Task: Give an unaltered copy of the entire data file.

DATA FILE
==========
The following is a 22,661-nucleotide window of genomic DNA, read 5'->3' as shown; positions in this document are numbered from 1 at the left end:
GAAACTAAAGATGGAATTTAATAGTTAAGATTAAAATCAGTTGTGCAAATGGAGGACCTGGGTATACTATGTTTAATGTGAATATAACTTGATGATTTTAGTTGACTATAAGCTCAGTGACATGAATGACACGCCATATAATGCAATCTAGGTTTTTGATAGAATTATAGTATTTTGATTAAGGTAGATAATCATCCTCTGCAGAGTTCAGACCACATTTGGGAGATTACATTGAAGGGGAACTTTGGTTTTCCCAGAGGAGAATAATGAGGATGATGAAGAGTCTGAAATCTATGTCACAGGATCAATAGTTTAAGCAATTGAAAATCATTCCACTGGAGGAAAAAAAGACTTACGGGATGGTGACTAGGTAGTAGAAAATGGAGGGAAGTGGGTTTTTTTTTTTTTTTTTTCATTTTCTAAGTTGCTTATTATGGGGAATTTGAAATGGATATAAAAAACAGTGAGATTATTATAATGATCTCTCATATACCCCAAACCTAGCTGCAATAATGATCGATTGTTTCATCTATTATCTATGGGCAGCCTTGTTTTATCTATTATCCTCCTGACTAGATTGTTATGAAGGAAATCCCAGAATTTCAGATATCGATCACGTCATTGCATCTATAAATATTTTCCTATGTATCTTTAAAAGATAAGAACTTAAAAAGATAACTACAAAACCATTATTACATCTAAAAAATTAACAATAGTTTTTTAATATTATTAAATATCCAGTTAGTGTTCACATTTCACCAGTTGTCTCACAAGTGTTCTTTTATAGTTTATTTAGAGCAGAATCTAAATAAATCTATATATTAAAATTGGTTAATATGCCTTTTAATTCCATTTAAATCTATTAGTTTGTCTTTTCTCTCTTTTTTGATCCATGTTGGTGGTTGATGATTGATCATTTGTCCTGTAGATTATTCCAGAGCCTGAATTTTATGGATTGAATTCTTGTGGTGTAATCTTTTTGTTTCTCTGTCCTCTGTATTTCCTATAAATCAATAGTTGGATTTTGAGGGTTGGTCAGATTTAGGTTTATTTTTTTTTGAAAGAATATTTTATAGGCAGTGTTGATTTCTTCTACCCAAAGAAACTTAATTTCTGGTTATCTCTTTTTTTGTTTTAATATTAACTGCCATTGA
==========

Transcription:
The following is a 22,661-nucleotide window of genomic DNA, read 5'->3' as shown; positions in this document are numbered from 1 at the left end:
GAAACTAAAGATGGAATTTAATAGTTAAGATTAAAATCAGTTGTGCAAATGGAGGACCTGGGTATACTATGTTTAATGTGAATATAACTTGATGATTTTAGTTGACTATAAGCTCAGTGACATGAATGACACGCCATATAATGCAATCTAGGTTTTTGATAGAATTATAGTATTTTGATTAAGGTAGATAATCATCCTCTGCAGAGTTCAGACCACATTTGGGAGATTACATTGAAGGGGAACTTTGGTTTTCCCAGAGGAGAATAATGAGGATGATGAAGAGTCTGAAATCTATGTCACAGGATCAATAGTTTAAGCAATTGAAAATCATTCCACTGGAGGAAAAAAAGACTTACGGGATGGTGACTAGGTAGTAGAAAATGGAGGGAAGTGGGTTTTTTTTTTTTTTTTTTCATTTTCTAAGTTGCTTATTATGGGGAATTTGAAATGGATATAAAAAACAGTGAGATTATTATAATGATCTCTCATATACCCCAAACCTAGCTGCAATAATGATCGATTGTTTCATCTATTATCTATGGGCAGCCTTGTTTTATCTATTATCCTCCTGACTAGATTGTTATGAAGGAAATCCCAGAATTTCAGATATCGATCACGTCATTGCATCTATAAATATTTTCCTATGTATCTTTAAAAGATAAGAACTTAAAAAGATAACTACAAAACCATTATTACATCTAAAAAATTAACAATAGTTTTTTAATATTATTAAATATCCAGTTAGTGTTCACATTTCACCAGTTGTCTCACAAGTGTTCTTTTATAGTTTATTTAGAGCAGAATCTAAATAAATCTATATATTAAAATTGGTTAATATGCCTTTTAATTCCATTTAAATCTATTAGTTTGTCTTTTCTCTCTTTTTTGATCCATGTTGGTGGTTGATGATTGATCATTTGTCCTGTAGATTATTCCAGAGCCTGAATTTTATGGATTGAATTCTTGTGGTGTAATCTTTTTGTTTCTCTGTCCTCTGTATTTCCTATAAATCAATAGTTGGATTTTGAGGGTTGGTCAGATTTAGGTTTATTTTTTTTTGAAAGAATATTTTATAGGCAGTGTTGATTTCTTCTACCCAAAGAAACTTAATTTCTGGTTATCTCTTTTTTTGTTTTAATATTAACTGCCATTGA